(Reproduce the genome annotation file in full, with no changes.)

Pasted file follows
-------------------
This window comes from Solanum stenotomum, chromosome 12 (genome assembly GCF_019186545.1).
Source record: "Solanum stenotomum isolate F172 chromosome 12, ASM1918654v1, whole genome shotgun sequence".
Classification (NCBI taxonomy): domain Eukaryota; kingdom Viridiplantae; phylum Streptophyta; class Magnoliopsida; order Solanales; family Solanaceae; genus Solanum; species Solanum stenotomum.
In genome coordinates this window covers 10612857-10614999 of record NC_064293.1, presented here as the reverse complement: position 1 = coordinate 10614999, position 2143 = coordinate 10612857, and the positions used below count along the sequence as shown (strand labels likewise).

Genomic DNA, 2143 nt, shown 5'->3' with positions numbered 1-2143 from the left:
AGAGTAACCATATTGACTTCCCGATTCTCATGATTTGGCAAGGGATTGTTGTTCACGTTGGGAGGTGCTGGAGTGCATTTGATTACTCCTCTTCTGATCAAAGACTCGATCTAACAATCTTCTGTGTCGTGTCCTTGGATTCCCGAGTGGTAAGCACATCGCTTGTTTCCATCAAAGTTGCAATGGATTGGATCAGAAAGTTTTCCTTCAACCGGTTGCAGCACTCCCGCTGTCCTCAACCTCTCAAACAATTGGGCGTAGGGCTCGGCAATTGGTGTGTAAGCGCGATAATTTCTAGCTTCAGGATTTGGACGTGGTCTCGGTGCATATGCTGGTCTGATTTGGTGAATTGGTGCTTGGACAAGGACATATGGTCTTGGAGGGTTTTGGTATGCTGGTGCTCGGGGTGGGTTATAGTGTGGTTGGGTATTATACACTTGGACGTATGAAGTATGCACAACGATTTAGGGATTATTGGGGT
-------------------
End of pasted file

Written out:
This window comes from Solanum stenotomum, chromosome 12 (genome assembly GCF_019186545.1).
Source record: "Solanum stenotomum isolate F172 chromosome 12, ASM1918654v1, whole genome shotgun sequence".
Classification (NCBI taxonomy): domain Eukaryota; kingdom Viridiplantae; phylum Streptophyta; class Magnoliopsida; order Solanales; family Solanaceae; genus Solanum; species Solanum stenotomum.
In genome coordinates this window covers 10612857-10614999 of record NC_064293.1, presented here as the reverse complement: position 1 = coordinate 10614999, position 2143 = coordinate 10612857, and the positions used below count along the sequence as shown (strand labels likewise).

Genomic DNA, 2143 nt, shown 5'->3' with positions numbered 1-2143 from the left:
AGAGTAACCATATTGACTTCCCGATTCTCATGATTTGGCAAGGGATTGTTGTTCACGTTGGGAGGTGCTGGAGTGCATTTGATTACTCCTCTTCTGATCAAAGACTCGATCTAACAATCTTCTGTGTCGTGTCCTTGGATTCCCGAGTGGTAAGCACATCGCTTGTTTCCATCAAAGTTGCAATGGATTGGATCAGAAAGTTTTCCTTCAACCGGTTGCAGCACTCCCGCTGTCCTCAACCTCTCAAACAATTGGGCGTAGGGCTCGGCAATTGGTGTGTAAGCGCGATAATTTCTAGCTTCAGGATTTGGACGTGGTCTCGGTGCATATGCTGGTCTGATTTGGTGAATTGGTGCTTGGACAAGGACATATGGTCTTGGAGGGTTTTGGTATGCTGGTGCTCGGGGTGGGTTATAGTGTGGTTGGGTATTATACACTTGGACGTATGAAGTATGCACAACGATTTAGGGATTATTGGGGT